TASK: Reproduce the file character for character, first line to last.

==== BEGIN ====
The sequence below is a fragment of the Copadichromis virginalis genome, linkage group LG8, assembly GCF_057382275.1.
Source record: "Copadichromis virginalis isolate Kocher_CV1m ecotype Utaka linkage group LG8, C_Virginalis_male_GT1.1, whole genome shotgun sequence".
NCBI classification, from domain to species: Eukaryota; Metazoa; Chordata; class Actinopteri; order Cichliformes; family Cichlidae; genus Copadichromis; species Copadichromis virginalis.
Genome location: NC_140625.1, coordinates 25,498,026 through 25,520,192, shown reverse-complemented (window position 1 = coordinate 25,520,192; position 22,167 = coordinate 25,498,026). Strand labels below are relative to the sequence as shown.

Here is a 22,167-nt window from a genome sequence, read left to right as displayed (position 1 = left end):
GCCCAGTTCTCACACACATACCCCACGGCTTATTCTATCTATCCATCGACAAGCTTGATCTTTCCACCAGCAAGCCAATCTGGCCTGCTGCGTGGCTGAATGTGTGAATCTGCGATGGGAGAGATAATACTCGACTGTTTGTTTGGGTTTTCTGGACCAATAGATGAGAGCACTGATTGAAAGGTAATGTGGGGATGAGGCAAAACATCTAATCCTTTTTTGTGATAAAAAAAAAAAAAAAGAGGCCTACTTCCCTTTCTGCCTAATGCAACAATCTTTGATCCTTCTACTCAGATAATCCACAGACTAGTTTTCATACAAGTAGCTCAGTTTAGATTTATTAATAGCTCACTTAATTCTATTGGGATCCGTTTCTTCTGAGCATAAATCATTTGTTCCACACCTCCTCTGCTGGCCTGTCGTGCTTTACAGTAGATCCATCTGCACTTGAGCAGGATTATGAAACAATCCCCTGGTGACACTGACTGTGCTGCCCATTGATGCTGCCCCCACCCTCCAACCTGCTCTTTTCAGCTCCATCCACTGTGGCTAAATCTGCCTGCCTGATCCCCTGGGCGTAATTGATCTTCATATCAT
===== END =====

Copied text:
The sequence below is a fragment of the Copadichromis virginalis genome, linkage group LG8, assembly GCF_057382275.1.
Source record: "Copadichromis virginalis isolate Kocher_CV1m ecotype Utaka linkage group LG8, C_Virginalis_male_GT1.1, whole genome shotgun sequence".
NCBI classification, from domain to species: Eukaryota; Metazoa; Chordata; class Actinopteri; order Cichliformes; family Cichlidae; genus Copadichromis; species Copadichromis virginalis.
Genome location: NC_140625.1, coordinates 25,498,026 through 25,520,192, shown reverse-complemented (window position 1 = coordinate 25,520,192; position 22,167 = coordinate 25,498,026). Strand labels below are relative to the sequence as shown.

Here is a 22,167-nt window from a genome sequence, read left to right as displayed (position 1 = left end):
GCCCAGTTCTCACACACATACCCCACGGCTTATTCTATCTATCCATCGACAAGCTTGATCTTTCCACCAGCAAGCCAATCTGGCCTGCTGCGTGGCTGAATGTGTGAATCTGCGATGGGAGAGATAATACTCGACTGTTTGTTTGGGTTTTCTGGACCAATAGATGAGAGCACTGATTGAAAGGTAATGTGGGGATGAGGCAAAACATCTAATCCTTTTTTGTGATAAAAAAAAAAAAAAAGAGGCCTACTTCCCTTTCTGCCTAATGCAACAATCTTTGATCCTTCTACTCAGATAATCCACAGACTAGTTTTCATACAAGTAGCTCAGTTTAGATTTATTAATAGCTCACTTAATTCTATTGGGATCCGTTTCTTCTGAGCATAAATCATTTGTTCCACACCTCCTCTGCTGGCCTGTCGTGCTTTACAGTAGATCCATCTGCACTTGAGCAGGATTATGAAACAATCCCCTGGTGACACTGACTGTGCTGCCCATTGATGCTGCCCCCACCCTCCAACCTGCTCTTTTCAGCTCCATCCACTGTGGCTAAATCTGCCTGCCTGATCCCCTGGGCGTAATTGATCTTCATATCAT